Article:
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Saturday, 03 April 2021 20:11

Review of Immortals Fenyx Rising

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Ubisoft released the adventure game Immortals Fenyx Rising at the beginning of December, just in time for the PS5 launch. Originally, the title was supposed to be released under the name Gods & Monsters.

I bought the game as one of the first games for the PS5 and have played through it in the meantime (Platinum trophy included).

If you take a look at the game at first glance, you might think that the tried-and-true (and by now somewhat worn-out) Ubisoft formula is being applied here as well. Those who have played some of Ubisoft's game series (e.g. Assassin's Creed, Watch Dogs, Division, etc...) probably know what I'm talking about. I'm not saying that these games are bad, quite the opposite, but the flow is often very similar. A huge open world that needs to be explored. To unlock certain areas, you climb a tower, hack a computer, and so on... and a part of the map becomes visible, where certain chests, side quests or simple sights are shown. Some of these side activities are important to progress in the game or to strengthen your character, others are just for completeness and to get certain achievements/trophies. One thing in advance: of course Immortals Fenyx Rising also makes use of this formula, but while playing I increasingly had the feeling that much more passion was put into these side activities, apart from climbing huge statues to uncover a larger area on the map.

I won't go into the main story here, I'm mainly interested in the general gameplay and the activities outside the story. To go a little more into these side activities, I will now explain the different tasks.


Starting with the chests, there are hundreds of chests. However, they differ in 3 variants. There are the "simple" chests, which are marked on the map and which you can simply open when you have found them.

Then there are chests that can only be opened after you have defeated a group of enemies.
Last but not least, there are chests that only become accessible after you have solved a smaller or sometimes somewhat larger puzzle.


Next to the chests there are so-called Fiesko activities. These puzzles are not particularly difficult, it is only a picture from four individual blocks to assemble. Here it is only important how you move the blocks so that you get the picture together.


Then there are Lyra challenges. In each area there is a large lyre (a kind of harp). On this lyre you can activate one of 4 strings with your bow and arrow to play a melody. In the areas distributed are then several small Lyra's, which always play a certain melody. You have to play these melodies on the big lyre to get a reward.

Another challenge are constellation activities. In my opinion, these are the most challenging open-world activities in the game. There, you have to recreate a certain constellation with the help of several spheres. The constellation is shown on a board and on the floor in front of it there is a square grid of holes into which you have to put the spheres in order to recreate the constellation. The difficulty is to find the spheres in the immediate vicinity. Some spheres are relatively easy to get, others are a bit trickier to reach.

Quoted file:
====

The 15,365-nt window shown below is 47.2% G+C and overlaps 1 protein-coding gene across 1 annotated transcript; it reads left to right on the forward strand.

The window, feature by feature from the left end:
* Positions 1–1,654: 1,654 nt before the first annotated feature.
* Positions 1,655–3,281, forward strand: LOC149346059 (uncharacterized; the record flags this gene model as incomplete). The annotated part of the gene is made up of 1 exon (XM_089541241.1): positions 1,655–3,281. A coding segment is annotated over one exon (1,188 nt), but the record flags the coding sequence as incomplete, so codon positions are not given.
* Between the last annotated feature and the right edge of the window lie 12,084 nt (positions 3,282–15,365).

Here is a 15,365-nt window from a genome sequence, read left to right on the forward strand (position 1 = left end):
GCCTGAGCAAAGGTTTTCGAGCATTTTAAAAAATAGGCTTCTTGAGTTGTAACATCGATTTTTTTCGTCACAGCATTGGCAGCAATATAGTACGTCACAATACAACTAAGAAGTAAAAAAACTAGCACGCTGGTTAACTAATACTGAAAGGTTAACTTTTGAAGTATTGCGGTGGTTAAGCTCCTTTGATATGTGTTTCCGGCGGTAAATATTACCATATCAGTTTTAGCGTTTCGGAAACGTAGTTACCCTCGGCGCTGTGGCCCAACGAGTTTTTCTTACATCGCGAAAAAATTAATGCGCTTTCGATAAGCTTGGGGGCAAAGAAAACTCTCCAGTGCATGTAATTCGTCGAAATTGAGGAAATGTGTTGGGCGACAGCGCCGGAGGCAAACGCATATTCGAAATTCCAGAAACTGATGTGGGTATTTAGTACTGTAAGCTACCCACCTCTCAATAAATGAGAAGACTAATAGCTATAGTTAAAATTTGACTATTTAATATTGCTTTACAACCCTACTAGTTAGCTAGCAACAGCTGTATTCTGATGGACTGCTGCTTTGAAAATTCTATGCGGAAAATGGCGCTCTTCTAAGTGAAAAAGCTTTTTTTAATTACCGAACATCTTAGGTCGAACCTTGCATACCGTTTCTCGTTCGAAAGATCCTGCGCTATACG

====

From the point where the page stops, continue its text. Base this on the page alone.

Then there are smaller sprint challenges, where you have to reach a checkpoint in a certain time, and bow challenges, where you have to complete a certain path of rings with your guided arrow. The bow challenges are also a lot of fun and require some skill.
As a final feature, there are also smaller dungeons, the so-called Vaults of Tartarus. These are instanced areas that you have to go through, either by solving the puzzles in the dungeon, or by defeating waves of enemies in an arena. And there is a lot of variety in these dungeons as well. I don't recall one dungeon being like another in terms of puzzles. And there are many dungeons on the world map... some of which are also coupled with the main story.


All in all, these open-world activities offer quite a bit of variety, but the special thing in my eyes is that none of the puzzles resemble each other too much. There are always new approaches to solving the puzzles, and the abilities that you can gradually unlock play an important role. Sure, at some point you'll figure out the solution quickly, but the way to get there is always different.

With this review, I simply want to highlight a game that, in my opinion, rightly got its very good ratings and which, for a long time, offers a lot of variety and is very entertaining.
In many reviews, Immortals is also compared to genre giants like Zelda. And I personally think that Immortals definitely has what it takes to be a good Zelda representative in the Playstation universe.


I can recommend this game to every Zelda adventure-like fan, and also to fans of action-adventures in general. Even though it doesn't have the scope of a Breath of the Wild, you'll still have 40+ hours of activity if you want to complete every single activity.

Read 1014 times Last modified on Monday, 05 April 2021 23:19
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